The enemy had one killed and two wounded. We took from them three horses and all their baggage; and being informed by two of our number who went to their town that the Indians had entirely evacuated it, we proceeded no further and returned with all possible expedition to assist our garrison against the other party. We passed by them on the sixth day, and on the seventh, we arrived safe at Boonesborough.
On the eighth, the Indian army arrived, being 444 in number, commanded by Capt. Duquesne, 11 other Frenchmen and some of their own chiefs, and marched up within view of our fort with British and French colors flying; and having sent a summons to me in his Britannic Majesty's name to surrender the fort, I requested two days consideration, which was granted.
It was now a critical period with us. We were a small number in the garrison; a powerful army before our walls, whose appearance proclaimed inevitable death, fearfully painted, and marking their footsteps with desolation. Death was preferable to captivity; and if taken by storm, we must inevitably be devoted to destruction. In this situation we concluded to maintain our garrison, if possible.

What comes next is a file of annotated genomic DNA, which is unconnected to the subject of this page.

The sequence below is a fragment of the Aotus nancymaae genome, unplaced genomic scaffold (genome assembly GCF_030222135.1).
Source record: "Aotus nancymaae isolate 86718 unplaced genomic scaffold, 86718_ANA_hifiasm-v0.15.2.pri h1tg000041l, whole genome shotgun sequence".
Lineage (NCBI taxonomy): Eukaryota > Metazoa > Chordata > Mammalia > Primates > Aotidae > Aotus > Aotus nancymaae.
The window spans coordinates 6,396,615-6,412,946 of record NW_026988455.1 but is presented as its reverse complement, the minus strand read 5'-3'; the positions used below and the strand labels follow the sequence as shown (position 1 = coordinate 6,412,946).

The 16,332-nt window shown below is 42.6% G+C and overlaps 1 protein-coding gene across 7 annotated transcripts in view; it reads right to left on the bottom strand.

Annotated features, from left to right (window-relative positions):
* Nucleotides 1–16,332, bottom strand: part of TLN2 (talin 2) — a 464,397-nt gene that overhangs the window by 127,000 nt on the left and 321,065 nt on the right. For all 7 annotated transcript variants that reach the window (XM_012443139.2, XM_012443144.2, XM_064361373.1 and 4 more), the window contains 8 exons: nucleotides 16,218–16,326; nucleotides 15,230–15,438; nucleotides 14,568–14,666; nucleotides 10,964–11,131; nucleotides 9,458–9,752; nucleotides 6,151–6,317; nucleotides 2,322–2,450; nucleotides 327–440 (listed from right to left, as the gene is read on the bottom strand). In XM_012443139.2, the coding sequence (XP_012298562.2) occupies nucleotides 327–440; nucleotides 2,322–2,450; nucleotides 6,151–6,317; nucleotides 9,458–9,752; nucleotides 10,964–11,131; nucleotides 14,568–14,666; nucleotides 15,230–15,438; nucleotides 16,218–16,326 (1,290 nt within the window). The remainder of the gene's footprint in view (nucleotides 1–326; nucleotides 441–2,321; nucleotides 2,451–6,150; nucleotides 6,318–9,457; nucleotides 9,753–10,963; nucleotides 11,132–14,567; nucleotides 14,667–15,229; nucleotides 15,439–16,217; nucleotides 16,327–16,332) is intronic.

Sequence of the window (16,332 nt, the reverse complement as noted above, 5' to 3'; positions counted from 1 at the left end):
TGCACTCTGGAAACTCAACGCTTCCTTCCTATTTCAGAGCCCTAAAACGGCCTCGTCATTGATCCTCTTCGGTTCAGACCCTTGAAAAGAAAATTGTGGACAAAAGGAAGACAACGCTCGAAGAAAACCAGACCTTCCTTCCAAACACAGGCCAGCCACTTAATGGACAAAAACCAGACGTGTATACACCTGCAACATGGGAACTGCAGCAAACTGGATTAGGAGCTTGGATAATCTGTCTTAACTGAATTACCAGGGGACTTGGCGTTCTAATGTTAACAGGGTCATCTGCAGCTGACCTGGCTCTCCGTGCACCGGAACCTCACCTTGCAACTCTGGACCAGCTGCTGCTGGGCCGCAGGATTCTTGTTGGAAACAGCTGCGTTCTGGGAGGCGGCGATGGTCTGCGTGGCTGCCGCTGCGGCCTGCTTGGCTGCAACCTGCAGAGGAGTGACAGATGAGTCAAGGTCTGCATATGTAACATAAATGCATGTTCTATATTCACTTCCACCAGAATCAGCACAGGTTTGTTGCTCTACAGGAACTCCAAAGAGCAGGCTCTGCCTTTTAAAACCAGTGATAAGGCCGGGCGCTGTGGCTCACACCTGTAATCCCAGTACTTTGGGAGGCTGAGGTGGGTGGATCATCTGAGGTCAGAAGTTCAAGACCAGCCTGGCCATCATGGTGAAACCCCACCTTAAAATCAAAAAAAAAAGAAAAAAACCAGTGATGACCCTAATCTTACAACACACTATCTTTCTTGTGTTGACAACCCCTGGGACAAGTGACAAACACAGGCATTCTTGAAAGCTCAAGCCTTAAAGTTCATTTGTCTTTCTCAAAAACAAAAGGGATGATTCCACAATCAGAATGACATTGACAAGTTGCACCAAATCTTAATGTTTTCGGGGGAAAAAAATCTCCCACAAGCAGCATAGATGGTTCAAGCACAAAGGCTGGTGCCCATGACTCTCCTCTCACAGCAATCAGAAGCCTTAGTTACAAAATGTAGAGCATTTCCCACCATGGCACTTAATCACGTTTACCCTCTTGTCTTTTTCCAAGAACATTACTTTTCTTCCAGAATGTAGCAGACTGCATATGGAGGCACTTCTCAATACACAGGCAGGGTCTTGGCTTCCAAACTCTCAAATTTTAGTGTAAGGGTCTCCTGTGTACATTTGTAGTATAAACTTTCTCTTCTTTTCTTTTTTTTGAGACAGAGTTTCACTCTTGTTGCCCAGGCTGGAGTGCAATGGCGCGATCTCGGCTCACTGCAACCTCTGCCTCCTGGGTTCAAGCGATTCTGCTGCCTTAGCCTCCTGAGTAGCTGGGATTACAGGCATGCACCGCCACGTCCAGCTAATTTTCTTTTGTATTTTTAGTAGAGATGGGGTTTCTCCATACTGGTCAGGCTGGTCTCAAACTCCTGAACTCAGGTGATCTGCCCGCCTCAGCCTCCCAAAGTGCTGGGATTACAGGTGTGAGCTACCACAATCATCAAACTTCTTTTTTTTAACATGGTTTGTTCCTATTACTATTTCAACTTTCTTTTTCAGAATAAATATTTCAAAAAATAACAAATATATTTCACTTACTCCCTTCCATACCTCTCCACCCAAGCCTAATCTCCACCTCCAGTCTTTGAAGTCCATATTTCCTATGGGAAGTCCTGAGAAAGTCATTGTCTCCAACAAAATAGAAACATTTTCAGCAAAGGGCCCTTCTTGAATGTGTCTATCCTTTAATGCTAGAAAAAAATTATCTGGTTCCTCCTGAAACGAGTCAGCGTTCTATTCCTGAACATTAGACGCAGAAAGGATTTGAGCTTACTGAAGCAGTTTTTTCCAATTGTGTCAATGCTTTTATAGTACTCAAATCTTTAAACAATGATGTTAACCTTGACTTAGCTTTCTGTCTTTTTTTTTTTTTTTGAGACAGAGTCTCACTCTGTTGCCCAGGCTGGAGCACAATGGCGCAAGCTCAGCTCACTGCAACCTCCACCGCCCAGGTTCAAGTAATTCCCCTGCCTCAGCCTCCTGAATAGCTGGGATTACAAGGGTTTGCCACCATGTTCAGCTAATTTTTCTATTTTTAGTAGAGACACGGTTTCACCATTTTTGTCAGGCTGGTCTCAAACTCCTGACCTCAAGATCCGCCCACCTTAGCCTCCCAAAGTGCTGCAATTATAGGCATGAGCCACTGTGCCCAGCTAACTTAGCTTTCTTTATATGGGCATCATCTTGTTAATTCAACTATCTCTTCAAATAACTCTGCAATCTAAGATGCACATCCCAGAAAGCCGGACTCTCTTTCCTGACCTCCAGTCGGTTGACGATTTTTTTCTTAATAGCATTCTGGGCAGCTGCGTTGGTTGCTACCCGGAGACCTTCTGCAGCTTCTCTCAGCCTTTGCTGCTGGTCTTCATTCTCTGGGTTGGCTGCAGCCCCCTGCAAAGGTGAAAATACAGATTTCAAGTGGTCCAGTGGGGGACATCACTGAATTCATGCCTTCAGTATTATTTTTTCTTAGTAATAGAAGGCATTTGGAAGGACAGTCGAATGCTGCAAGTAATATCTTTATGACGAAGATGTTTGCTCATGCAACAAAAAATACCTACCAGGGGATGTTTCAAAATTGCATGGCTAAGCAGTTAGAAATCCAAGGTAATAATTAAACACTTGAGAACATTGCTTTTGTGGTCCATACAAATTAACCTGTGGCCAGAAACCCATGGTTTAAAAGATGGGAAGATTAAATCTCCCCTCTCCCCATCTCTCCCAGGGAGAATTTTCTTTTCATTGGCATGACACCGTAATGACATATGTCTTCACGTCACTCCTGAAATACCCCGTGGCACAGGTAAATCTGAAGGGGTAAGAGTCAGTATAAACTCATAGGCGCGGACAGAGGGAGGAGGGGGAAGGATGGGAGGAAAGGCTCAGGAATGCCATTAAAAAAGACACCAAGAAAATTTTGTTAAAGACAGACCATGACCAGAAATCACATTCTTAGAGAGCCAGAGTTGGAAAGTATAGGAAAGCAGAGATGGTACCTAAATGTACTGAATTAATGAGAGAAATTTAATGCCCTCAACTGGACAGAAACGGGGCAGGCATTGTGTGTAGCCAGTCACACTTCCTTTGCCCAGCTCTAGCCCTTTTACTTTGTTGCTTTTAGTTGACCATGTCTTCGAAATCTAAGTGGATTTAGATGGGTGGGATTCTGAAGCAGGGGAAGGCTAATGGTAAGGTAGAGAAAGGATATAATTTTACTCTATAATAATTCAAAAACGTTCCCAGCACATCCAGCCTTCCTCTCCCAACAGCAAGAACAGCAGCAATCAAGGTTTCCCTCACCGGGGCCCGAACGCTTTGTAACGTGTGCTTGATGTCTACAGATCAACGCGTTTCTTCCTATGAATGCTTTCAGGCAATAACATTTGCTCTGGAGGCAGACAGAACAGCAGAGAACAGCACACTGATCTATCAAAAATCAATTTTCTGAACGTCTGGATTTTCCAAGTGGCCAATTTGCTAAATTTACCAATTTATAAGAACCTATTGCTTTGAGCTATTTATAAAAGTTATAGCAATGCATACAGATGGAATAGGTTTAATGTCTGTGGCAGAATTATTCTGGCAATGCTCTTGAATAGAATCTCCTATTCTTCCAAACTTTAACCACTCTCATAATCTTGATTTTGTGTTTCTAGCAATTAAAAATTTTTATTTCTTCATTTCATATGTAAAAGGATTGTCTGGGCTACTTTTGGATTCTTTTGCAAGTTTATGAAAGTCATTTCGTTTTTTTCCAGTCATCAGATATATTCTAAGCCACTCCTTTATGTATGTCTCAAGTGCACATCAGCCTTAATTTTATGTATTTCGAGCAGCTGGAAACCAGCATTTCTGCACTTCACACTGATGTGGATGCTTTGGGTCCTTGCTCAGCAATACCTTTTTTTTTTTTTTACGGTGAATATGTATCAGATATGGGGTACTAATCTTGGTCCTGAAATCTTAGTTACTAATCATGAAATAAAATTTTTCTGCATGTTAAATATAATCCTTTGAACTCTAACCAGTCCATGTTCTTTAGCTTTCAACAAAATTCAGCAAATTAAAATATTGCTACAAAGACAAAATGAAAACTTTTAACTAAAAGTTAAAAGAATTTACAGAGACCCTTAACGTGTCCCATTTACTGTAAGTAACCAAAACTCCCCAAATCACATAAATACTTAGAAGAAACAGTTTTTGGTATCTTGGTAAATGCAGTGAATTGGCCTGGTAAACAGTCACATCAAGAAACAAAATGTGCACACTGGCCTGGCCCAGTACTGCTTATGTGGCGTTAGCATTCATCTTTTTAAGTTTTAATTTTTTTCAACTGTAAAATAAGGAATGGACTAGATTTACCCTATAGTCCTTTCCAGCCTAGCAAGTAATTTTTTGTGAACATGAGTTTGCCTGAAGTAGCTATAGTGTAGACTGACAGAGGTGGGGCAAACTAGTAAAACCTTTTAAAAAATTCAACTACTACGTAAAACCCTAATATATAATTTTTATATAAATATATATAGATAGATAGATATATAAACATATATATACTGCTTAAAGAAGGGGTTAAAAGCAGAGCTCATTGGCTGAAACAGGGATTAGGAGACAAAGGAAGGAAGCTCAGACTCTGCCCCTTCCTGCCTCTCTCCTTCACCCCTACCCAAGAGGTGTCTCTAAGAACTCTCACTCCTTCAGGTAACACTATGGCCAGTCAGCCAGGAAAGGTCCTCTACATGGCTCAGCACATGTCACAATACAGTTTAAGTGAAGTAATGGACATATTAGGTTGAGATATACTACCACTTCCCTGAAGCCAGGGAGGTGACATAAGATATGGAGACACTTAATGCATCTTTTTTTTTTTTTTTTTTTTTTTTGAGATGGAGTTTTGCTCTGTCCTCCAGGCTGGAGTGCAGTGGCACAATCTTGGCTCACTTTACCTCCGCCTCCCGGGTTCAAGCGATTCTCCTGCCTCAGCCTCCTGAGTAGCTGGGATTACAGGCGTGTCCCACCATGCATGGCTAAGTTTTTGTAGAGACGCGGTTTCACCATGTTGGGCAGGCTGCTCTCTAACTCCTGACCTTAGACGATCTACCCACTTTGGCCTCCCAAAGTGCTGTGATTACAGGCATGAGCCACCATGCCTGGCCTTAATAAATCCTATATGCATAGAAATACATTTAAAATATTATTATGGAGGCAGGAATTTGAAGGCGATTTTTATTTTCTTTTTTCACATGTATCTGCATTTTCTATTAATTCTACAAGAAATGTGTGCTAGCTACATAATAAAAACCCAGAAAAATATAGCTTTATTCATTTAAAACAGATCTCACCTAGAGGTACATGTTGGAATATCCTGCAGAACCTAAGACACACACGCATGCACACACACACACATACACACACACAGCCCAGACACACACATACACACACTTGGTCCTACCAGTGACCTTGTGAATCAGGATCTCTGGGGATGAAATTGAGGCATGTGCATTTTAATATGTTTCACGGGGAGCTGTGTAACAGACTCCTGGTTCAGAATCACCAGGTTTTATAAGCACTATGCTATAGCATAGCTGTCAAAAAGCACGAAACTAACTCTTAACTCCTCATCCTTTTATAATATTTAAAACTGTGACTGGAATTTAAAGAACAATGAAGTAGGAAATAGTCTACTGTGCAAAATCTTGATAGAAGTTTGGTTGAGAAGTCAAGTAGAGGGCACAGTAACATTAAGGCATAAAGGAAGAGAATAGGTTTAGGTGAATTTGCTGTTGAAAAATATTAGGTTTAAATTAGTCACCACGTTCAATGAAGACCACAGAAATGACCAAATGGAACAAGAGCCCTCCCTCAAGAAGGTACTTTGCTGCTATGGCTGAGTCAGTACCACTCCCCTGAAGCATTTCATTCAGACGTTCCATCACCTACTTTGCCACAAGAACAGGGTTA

Whether this answer affected their courage or not, I cannot tell; but contrary to our expectations, they formed a scheme to deceive us, declaring it was their orders from Governor Hamilton to take us captives and not to destroy us; but if nine of us would come out and treaty with them they would immediately withdraw their forces from our walls and return home peaceably. This sounded grateful in our ears, and we agreed to the proposal.